|12-08-2012 05:02 PM|
|ramzoom||$1000+ Sartorius scale in that video and they should center the load and not load the rear of the scale..That scale has 4 load points..1 at each corner..they are loading the rear 2 mostly..A scale that good will have adjustments to make sure each corner is accurate and matched to the other 3. On the cheap scales you will most likely have an error if you apply weight to each corner individually..this is a shift test. Cheap scales usually fail horribly..so you could have a gram or more of error depending on where you load the scale..Better scales have better load cells..most inexpensive scales have no provisions to adjust corners..they are a center mount load cell and it is entirely up to the load cell to maintain accurate readings as the weight is moved from center load towards the outer portions of the scale platform..again cheap scales tend to fail in this test..not all but most and certainly over time and use. If you really want to be within a tenth of a gram you need a good scale ( and yes there are some offshore scales that will perform well) and I recommend a good test weight. The weights that come with the cheap scales are usually out of tolerance (made in China)..So it comes down to just how accurate do you want to be? Also there is the problem of linearity..cheap scales often fail. you can load your scale with the provided test weight and perform a calibration but if you check 3 points across the range of the scale you will most likely find errors with the exception of the test weight value you used. My advice..get the best scale you can afford for what you really need. Dont say you want to go 200 mph on the autobahn and then go to Yugo and buy a car..and vice versa..dont buy a Lambo if all you do is drive to the store down the street...of course figuratively speaking..lol..I'd love a Lambo to drive to the store! lol..|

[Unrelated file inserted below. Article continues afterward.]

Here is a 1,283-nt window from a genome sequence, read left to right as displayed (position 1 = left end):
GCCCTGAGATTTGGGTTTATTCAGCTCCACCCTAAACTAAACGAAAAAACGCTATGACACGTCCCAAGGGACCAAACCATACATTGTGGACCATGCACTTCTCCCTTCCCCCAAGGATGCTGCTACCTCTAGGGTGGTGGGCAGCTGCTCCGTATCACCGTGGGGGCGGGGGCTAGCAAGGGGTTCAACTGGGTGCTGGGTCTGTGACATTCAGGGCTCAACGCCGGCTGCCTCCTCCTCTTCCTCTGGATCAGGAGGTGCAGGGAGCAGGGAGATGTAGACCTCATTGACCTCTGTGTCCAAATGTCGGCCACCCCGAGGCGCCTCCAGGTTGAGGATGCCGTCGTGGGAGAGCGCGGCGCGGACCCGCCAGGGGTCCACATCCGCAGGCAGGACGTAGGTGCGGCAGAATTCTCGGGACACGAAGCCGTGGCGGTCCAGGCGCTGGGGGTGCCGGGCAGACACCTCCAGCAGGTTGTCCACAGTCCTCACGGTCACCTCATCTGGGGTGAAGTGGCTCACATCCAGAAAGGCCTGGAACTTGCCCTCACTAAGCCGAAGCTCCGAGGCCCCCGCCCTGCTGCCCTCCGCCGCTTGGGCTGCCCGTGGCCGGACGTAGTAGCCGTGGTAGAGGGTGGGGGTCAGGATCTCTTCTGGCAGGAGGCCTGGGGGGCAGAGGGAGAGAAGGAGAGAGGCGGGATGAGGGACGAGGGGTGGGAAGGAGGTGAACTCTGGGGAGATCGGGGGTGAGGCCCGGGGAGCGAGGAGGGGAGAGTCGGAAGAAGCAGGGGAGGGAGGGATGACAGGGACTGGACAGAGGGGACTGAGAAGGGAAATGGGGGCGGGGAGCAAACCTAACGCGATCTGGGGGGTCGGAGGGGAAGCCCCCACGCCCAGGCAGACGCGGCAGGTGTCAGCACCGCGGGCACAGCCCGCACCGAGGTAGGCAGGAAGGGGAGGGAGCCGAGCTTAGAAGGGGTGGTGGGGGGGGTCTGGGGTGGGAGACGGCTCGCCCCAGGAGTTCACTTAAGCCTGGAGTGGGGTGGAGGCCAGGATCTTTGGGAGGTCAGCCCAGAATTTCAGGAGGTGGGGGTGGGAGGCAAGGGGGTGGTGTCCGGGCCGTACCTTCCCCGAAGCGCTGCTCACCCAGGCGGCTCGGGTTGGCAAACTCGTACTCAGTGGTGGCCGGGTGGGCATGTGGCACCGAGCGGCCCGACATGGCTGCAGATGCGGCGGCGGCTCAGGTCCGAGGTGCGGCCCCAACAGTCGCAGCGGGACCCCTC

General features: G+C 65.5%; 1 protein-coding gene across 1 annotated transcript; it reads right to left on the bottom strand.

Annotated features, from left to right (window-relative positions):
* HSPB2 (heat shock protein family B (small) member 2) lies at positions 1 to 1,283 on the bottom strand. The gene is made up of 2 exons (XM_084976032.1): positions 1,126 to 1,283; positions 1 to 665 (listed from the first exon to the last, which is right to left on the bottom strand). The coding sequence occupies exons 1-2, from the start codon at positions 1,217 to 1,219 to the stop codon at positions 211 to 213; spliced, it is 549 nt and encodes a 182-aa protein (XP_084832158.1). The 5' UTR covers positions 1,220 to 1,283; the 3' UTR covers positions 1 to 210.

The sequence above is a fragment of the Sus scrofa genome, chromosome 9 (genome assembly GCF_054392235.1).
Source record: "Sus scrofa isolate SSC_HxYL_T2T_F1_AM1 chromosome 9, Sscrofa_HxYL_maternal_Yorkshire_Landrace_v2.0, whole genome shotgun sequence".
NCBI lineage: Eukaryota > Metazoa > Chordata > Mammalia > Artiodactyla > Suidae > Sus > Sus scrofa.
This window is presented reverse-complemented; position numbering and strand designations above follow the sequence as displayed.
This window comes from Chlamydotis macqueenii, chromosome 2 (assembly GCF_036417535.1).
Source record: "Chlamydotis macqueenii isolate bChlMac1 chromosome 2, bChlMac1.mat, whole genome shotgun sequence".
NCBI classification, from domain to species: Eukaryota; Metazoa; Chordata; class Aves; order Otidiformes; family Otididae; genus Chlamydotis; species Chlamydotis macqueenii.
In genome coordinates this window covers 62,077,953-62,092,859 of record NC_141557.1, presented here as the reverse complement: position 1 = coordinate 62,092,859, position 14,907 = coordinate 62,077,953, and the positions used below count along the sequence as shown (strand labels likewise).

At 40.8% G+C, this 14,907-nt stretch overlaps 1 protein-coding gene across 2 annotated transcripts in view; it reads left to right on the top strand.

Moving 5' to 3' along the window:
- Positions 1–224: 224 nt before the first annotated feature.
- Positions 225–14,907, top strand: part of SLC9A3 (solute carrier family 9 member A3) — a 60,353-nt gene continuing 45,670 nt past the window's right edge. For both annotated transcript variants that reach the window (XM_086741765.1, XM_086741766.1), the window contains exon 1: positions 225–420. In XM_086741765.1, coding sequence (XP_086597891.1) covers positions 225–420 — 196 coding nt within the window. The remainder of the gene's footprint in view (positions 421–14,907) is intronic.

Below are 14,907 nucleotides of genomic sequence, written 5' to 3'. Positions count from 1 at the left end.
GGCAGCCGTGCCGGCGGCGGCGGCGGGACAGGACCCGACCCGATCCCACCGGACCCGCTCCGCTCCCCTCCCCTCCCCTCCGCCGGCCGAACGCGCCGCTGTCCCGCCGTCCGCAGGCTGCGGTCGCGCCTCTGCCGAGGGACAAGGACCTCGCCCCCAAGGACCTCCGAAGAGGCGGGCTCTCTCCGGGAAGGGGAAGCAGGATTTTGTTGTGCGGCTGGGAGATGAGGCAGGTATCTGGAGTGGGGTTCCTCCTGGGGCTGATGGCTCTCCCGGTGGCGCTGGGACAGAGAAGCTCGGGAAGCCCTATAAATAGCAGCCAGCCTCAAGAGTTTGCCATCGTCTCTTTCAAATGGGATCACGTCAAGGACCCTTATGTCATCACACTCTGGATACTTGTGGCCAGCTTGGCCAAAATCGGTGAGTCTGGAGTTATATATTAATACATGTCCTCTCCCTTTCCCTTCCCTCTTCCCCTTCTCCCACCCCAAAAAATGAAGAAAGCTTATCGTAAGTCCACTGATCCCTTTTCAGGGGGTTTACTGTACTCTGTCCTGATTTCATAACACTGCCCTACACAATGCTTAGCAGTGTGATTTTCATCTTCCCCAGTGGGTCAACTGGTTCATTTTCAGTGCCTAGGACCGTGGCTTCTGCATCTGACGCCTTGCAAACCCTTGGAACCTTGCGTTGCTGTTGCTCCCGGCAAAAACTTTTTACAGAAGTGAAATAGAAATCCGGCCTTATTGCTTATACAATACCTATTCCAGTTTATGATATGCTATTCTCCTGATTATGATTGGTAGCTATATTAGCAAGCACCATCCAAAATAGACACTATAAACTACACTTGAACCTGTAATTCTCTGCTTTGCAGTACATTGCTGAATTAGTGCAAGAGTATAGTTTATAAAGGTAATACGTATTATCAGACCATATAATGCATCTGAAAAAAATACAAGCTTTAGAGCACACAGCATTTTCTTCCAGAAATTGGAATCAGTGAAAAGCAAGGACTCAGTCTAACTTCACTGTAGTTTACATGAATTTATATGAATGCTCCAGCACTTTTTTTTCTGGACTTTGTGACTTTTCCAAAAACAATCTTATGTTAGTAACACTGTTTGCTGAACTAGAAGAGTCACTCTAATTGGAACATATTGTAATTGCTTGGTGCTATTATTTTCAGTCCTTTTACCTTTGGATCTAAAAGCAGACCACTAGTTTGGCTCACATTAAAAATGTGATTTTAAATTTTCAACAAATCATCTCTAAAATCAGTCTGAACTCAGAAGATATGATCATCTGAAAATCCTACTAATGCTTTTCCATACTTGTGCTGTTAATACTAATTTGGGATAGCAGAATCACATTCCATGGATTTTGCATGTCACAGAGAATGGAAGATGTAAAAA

|11-24-2012 09:48 PM|
Any other suggestions besides the HF one from cobalt. This maybe.......
|11-24-2012 03:21 PM|
|ramzoom||I am a licensed scale tech and we've had a shop for over 40+years.. Feel free to PM me if you have any questions about scales or weights.|
|11-18-2012 09:13 AM|
|11-17-2012 06:03 AM|
I should have mentioned above to be sure to include the weight of the rod fixture that sits on the scale AND the weight of the piston when choosing a scale's capacity. Just the approximate weight of the piston is not enough capacity, in other words.
It's best to choose the scale capacity so that w/everything on it you will be right in the middle of the capacity. This means buying a scale w/quite a bit more capacity than you might think is needed.
BTW the BBQ skewer above is a bamboo shish kabob skewer, not steel.
|11-16-2012 03:37 PM|
That is correct, you want to weigh them on the same plane, so to speak. So the rod beam is parallel in other words. Hopefully a machinist who does this for a living will chime in.